So if you’re going to make it that you can order as many as you think you’ll need and we’ll take them back, it just made sense to reduce the amount of overages that we normally publish.

Did you tell them that in advance?
DiDio: That was a policy that developed as we were going along. The reason why is also that we were also encouraging retailers to take the risk. We made the books 100% returnable but we also want to be judicious about how much we make accessible because I don’t want someone who’s normally ordering 10 books to order 10,000 so we had to put some parameters on that, too.

Lee: And let’s be honest, the numbers, on an absolute scale, are very small. We’re talking about maybe 1,000 copies that would be out there, and given the extraordinary success of Rebirth, it wouldn’t have mattered if we had printed 10% more, we would have been out.

It was more of a tightening up. And at the end of the year we also see how many books we have in inventory both on the periodical level and on the graphic novel and there’s a lot of bloat there. It made sense to tighten it up regardless of the returnability.

DiDio: Our overages are in line with most of the other publishers as well. We might have over extended at other points, but I think now we’re in line.

Anything about the relaunch that didn’t go as well as you’d hoped?
Lee: Not really. Nothing springs to mind as being problematic.

DiDio: One of the things that’s strange is we were planning #1s through September and possibly into October, but the relaunch was so strong at the beginning that we actually delayed some of the later books into next year to give them more time to spend, to build them creatively, but also we didn’t feel the urgency. We wanted to make sure we didn’t overwhelm the fan base right from the start with so many titles that we decided to delay some of the material. So we made slight adjustment on our schedule so books like Justice League America and Super Sons that we announced for later this year are moving into 2017.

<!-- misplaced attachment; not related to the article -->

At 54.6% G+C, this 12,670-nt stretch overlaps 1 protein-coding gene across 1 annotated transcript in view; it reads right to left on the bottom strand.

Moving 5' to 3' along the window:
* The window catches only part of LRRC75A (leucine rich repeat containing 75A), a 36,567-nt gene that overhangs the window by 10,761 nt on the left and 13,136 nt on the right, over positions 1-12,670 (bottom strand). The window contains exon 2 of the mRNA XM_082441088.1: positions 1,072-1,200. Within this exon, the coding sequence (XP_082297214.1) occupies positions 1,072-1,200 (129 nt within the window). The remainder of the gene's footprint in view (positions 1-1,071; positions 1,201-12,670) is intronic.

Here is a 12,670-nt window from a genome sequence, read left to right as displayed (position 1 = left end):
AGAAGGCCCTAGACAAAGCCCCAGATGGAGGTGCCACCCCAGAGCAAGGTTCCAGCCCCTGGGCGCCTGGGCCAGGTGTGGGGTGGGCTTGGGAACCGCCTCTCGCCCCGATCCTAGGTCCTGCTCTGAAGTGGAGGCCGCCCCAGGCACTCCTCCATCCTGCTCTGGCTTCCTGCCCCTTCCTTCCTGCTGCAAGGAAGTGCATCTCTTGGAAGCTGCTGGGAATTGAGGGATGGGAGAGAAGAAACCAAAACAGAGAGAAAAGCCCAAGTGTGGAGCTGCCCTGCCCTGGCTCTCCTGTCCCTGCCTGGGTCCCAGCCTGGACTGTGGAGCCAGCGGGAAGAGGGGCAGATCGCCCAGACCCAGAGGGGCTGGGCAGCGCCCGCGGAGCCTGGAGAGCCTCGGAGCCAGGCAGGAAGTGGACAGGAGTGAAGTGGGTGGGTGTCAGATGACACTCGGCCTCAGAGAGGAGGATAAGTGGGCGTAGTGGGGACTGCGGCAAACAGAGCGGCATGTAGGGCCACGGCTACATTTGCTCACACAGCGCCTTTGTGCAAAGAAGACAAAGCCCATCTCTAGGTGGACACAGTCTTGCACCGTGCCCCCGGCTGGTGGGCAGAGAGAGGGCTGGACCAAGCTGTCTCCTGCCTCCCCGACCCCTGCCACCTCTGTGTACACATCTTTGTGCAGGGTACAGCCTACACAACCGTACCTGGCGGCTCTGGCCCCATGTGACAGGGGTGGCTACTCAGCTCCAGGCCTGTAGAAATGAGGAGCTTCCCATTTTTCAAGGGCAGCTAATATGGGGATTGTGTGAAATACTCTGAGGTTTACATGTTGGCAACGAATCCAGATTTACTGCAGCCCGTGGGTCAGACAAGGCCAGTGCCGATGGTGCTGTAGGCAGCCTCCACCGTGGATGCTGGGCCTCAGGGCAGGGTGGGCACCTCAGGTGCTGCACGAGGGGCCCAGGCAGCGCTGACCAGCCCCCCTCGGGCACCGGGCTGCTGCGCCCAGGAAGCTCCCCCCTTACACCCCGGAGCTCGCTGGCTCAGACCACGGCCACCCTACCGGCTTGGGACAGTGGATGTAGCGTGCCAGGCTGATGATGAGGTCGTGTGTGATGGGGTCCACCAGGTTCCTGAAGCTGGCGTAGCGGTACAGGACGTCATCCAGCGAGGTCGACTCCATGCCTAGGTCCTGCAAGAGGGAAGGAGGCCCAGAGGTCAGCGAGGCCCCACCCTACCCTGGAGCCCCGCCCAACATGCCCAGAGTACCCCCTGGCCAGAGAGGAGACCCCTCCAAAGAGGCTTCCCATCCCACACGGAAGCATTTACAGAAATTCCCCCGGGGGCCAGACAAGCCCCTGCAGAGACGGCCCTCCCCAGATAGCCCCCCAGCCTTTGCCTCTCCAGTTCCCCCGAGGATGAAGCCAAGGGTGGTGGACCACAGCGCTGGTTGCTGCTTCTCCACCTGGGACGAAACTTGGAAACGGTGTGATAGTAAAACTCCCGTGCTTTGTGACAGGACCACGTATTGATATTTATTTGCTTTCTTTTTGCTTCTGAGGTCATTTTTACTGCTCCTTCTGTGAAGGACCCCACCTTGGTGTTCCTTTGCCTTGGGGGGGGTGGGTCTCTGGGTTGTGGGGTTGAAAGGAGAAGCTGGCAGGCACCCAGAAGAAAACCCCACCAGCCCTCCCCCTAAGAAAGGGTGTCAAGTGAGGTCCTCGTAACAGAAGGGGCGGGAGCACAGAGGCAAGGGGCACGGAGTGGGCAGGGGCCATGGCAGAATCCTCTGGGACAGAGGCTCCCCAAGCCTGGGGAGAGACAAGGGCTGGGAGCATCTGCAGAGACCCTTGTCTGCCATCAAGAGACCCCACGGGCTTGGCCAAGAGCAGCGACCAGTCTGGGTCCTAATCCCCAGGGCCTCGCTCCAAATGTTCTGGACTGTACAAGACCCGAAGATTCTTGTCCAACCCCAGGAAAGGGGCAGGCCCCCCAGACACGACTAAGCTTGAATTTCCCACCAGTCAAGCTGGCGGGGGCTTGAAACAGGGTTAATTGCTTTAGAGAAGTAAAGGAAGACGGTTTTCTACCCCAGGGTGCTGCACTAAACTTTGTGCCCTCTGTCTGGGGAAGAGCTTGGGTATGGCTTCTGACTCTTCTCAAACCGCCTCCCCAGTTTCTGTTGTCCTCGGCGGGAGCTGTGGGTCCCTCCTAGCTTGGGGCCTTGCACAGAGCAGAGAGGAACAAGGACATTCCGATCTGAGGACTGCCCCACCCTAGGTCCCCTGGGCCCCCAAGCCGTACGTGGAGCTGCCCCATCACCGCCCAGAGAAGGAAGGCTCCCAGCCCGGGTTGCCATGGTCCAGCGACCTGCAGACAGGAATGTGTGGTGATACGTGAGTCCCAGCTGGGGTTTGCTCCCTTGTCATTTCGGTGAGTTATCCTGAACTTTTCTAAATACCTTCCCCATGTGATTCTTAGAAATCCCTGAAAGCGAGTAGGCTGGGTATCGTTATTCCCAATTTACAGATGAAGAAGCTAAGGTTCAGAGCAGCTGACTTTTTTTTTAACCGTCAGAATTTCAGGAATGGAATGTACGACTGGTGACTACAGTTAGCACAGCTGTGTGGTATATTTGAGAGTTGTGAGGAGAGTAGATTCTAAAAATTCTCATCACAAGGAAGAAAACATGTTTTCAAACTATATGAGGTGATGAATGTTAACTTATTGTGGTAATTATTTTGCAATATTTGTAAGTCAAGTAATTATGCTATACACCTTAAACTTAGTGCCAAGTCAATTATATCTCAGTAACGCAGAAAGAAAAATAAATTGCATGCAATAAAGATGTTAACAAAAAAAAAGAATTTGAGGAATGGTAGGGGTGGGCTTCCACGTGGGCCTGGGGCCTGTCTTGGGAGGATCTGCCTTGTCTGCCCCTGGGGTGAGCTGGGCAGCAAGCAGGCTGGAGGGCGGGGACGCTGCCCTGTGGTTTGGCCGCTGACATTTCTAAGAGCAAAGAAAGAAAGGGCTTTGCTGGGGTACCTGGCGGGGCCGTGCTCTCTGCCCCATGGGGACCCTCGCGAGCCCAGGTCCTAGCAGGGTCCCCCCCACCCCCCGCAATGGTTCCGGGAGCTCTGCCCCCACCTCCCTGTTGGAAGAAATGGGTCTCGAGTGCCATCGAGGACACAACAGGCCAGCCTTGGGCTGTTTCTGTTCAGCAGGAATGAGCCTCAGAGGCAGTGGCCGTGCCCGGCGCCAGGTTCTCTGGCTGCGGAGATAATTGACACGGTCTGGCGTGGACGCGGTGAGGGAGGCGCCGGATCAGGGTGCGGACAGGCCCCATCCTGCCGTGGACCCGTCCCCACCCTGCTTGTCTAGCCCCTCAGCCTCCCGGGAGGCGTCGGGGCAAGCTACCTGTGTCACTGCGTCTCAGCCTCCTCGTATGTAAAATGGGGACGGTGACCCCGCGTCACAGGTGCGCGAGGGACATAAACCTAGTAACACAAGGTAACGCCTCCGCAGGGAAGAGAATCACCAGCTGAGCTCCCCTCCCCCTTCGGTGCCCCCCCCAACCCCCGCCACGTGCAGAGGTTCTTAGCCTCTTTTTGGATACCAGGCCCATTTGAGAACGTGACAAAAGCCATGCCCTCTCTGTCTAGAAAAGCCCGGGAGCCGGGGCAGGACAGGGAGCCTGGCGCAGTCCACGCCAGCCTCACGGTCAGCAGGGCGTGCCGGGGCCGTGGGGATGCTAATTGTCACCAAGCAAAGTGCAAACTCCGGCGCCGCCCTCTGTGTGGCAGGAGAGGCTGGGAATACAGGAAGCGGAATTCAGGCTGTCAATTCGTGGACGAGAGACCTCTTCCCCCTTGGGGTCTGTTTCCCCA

Do you have any read on how the returns are going to go?  We’ve heard from some retailers that they won’t have any returns and from others that there will be massive returns.
DiDio:  There’s a number of forums where the retailers can work out shifting some of the inventory around, leveling out. We hope some of that of takes care of it. And we have certain percentages budgeted for the returnability based on the returns we received during the New 52. So it’s going to be disproportionate. Some people are going to return nothing, some titles are going to get a very high return, some titles are going to get a low return. You’re always going to get that balancing act going on.

You think it’ll come out about how you expected overall?
DiDio: That’s what we hope for.  I’ll think we’ll see low returns on the #1s. Second and third month books, we might see a higher percentage. And by the fourth month, people are going to see what the rhythm is of their store.  What we’re seeing already is a level of adjustment going on for the August numbers. Even though these books are returnable, you see them being even more conservative in their ordering, but still twice as high as where we expected them to be.

Lee: I was talking to retailers years ago and I was shocked when they told me that they ordered just for their pull customers or just enough to sell out that very first week. The whole idea behind returnability is stock the books. This is going to be a three-month rollout. We’ll take the hit if you have too many, but at the end of the day, we want to super-saturate the marketplace.  We’d rather get returns than none, because that means everyone had enough copies on the racks.

Click here for Part 2.